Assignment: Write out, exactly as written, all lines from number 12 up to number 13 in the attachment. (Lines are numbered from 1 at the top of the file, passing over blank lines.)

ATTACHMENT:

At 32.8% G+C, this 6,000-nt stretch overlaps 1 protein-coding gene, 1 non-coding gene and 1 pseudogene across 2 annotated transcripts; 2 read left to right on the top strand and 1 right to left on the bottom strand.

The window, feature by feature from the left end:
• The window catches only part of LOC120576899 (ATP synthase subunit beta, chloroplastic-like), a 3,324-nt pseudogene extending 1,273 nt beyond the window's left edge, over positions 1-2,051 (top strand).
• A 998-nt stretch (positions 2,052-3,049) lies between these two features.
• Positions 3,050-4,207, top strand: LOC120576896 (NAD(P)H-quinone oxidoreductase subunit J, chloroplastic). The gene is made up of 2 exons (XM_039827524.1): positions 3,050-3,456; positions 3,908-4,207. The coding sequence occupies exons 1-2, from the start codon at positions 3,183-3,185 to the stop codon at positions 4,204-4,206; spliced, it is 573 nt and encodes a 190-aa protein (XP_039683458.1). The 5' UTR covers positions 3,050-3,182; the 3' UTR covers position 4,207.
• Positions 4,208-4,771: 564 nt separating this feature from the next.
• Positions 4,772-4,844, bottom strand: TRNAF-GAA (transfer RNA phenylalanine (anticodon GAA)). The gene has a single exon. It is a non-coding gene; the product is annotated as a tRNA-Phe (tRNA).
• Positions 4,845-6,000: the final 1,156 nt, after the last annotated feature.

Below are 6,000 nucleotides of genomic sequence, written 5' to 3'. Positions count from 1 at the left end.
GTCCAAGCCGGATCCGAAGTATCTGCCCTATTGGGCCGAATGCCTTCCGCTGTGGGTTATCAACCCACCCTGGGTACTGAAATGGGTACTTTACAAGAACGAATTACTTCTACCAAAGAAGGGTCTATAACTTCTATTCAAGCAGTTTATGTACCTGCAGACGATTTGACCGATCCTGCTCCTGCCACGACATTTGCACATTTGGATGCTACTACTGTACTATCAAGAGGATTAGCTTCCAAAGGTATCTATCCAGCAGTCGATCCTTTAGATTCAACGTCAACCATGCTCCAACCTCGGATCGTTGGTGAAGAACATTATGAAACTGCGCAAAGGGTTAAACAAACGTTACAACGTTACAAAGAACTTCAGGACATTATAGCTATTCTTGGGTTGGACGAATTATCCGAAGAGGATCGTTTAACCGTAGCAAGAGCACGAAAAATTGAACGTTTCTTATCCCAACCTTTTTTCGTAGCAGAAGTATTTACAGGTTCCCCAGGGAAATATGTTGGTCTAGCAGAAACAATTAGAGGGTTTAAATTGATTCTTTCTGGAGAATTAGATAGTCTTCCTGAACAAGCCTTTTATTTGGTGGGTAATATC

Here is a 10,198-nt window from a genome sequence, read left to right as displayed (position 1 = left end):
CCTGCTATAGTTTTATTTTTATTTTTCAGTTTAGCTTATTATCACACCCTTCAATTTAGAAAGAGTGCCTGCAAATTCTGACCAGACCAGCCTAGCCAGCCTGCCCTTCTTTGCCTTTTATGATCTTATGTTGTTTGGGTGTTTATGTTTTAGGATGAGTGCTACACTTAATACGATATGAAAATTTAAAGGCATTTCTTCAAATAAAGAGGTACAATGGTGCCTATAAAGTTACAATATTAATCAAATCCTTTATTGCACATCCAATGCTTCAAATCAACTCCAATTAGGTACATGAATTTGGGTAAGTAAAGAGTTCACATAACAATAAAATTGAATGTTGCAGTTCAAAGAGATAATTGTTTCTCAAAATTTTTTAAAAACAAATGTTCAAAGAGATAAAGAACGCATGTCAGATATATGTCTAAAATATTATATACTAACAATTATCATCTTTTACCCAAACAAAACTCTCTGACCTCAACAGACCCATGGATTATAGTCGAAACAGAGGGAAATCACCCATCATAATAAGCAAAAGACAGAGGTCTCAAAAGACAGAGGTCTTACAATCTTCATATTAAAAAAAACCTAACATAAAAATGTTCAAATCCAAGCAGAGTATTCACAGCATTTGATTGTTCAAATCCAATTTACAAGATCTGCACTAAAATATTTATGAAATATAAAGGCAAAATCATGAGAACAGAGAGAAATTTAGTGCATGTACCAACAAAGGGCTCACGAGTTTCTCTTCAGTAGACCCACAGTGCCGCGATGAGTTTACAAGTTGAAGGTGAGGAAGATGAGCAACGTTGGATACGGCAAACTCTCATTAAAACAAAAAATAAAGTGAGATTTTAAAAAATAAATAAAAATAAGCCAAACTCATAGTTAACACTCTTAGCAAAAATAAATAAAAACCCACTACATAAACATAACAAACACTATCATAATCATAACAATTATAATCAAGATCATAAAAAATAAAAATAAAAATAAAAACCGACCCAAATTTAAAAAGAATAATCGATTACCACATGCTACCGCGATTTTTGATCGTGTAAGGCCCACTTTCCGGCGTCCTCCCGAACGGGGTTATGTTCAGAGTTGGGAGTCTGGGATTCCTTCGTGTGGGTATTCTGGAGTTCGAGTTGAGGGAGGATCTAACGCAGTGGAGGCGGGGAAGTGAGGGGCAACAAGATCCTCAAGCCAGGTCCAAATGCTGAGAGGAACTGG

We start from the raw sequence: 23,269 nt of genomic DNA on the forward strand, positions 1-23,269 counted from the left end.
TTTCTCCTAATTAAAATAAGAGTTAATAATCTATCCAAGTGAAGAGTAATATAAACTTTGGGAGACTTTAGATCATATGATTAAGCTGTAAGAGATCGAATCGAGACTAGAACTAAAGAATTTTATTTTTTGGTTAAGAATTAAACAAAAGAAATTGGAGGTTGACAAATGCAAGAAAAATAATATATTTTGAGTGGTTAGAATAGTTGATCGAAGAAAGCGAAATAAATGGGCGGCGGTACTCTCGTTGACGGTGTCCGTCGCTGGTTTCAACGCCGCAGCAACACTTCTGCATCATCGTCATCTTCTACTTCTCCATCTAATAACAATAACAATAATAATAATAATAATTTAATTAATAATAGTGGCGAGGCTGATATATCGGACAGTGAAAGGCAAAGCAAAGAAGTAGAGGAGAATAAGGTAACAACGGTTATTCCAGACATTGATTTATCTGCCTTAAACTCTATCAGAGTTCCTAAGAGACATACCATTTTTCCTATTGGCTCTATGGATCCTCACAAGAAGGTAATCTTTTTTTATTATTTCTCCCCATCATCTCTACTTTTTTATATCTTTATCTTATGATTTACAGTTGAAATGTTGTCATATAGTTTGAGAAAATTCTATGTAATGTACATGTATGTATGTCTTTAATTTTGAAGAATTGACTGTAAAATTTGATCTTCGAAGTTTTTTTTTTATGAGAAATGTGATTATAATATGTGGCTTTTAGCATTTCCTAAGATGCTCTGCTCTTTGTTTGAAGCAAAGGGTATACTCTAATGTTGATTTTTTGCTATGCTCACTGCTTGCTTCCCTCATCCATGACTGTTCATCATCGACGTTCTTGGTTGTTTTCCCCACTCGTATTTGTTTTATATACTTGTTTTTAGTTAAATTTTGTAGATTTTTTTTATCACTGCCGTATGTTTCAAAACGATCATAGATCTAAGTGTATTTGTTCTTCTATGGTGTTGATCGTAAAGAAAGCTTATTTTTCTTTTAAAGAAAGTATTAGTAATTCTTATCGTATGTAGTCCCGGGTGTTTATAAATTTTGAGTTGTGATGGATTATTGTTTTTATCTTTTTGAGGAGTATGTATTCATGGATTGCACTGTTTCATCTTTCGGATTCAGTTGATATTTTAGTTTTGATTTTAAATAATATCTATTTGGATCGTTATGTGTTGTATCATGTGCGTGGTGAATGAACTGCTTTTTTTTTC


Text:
CCTGCTATAGTTTTATTTTTATTTTTCAGTTTAGCTTATTATCACACCCTTCAATTTAGAAAGAGTGCCTGCAAATTCTGACCAGACCAGCCTAGCCAGCCTGCCCTTCTTTGCCTTTTATGATCTTATGTTGTTTGGGTGTTTATGTTTTAGGATGAGTGCTACACTTAATACGATATGAAAATTTAAAGGCATTTCTTCAAATAAAGAGGTACAATGGTGCCTATAAAGTTACAATATTAATCAAATCCTTTATTGCACATCCAATGCTTCAAATCAACTCCAATTAGGTACATGAATTTGGGTAAGTAAAGAGTTCACATAACAATAAAATTGAATGTTGCAGTTCAAAGAGATAATTGTTTCTCAAAATTTTTTAAAAACAAATGTTCAAAGAGATAAAGAACGCATGTCAGATATATGTCTAAAATATTATATACTAACAATTATCATCTTTTACCCAAACAAAACTCTCTGACCTCAACAGACCCATGGATTATAGTCGAAACAGAGGGAAATCACCCATCATAATAAGCAAAAGACAGAGGTCTCAAAAGACAGAGGTCTTACAATCTTCATATTAAAAAAAACCTAACATAAAAATGTTCAAATCCAAGCAGAGTATTCACAGCATTTGATTGTTCAAATCCAATTTACAAGATCTGCACTAAAATATTTATGAAATATAAAGGCAAAATCATGAGAACAGAGAGAAATTTAGTGCATGTACCAACAAAGGGCTCACGAGTTTCTCTTCAGTAGACCCACAGTGCCGCGATGAGTTTACAAGTTGAAGGTGAGGAAGATGAGCAACGTTGGATACGGCAAACTCTCATTAAAACAAAAAATAAAGTGAGATTTTAAAAAATAAATAAAAATAAGCCAAACTCATAGTTAACACTCTTAGCAAAAATAAATAAAAACCCACTACATAAACATAACAAACACTATCATAATCATAACAATTATAATCAAGATCATAAAAAATAAAAATAAAAATAAAAACCGACCCAAATTTAAAAAGAATAATCGATTACCACATGCTACCGCGATTTTTGATCGTGTAAGGCCCACTTTCCGGCGTCCTCCCGAACGGGGTTATGTTCAGAGTTGGGAGTCTGGGATTCCTTCGTGTGGGTATTCTGGAGTTCGAGTTGAGGGAGGATCTAACGCAGTGGAGGCGGGGAAGTGAGGGGCAACAAGATCCTCAAGCCAGGTCCAAATGCTGAGAGGAACTGG

We start from the raw sequence: 23,269 nt of genomic DNA on the forward strand, positions 1-23,269 counted from the left end.